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A welfare state

Norway is often referred to as a welfare state. This means, firstly, that the state and local authorities have a responsibility for ensuring that all Norway's inhabitants have access to certain fundamental goods, such as schools, the health service and income in the form of benefits or social security if they are unable to work. A welfare state also means that every member of society shall enjoy these benefits; they are not just for rich people and they are not just emergency aid for the poorest people in society. Lastly, a welfare state means that there is a certain redistribution of income, so that everyone contributes to the common good through direct and indirect taxes.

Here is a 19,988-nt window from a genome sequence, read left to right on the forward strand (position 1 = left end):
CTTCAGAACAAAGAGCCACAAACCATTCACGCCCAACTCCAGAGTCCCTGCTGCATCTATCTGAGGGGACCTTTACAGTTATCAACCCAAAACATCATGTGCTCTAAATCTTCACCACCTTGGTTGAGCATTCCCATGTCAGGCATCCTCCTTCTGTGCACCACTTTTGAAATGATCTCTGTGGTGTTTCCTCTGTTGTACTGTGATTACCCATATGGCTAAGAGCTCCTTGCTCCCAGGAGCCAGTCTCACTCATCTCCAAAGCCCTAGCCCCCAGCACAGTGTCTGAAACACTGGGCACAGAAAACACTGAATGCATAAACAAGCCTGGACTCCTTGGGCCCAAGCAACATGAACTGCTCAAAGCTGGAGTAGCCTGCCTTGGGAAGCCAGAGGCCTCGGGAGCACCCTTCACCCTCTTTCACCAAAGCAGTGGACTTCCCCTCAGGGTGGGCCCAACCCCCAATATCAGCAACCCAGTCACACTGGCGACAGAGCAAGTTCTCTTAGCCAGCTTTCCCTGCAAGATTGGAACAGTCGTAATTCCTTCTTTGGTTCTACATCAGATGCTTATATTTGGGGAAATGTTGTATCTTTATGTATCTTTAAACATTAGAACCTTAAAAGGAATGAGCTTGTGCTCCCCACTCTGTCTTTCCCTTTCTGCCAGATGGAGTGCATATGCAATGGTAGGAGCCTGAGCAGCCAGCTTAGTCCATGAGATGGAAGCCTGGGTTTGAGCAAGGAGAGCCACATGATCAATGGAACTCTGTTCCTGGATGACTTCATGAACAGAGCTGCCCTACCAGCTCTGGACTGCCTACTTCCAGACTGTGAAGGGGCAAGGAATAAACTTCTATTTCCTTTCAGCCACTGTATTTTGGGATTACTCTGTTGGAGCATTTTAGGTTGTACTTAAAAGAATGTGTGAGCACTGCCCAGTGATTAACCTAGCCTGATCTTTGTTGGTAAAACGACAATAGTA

The fact that Norway is a welfare state means that people who live here have certain rights - for example to education, health services and to be paid benefits if they are unemployed or ill. At the same time, however, it also means that people have duties that set out what they should or must do – for example to try to find a job and provide for themselves if they can, to be law-abiding and pay taxes, to take part in organisations to help themselves and others, and to take part in governing the country – by voting in elections, if nothing else. As a labour movement slogan puts it: 'Do your duty! Demand your rights!' This means that you cannot receive without trying to contribute.

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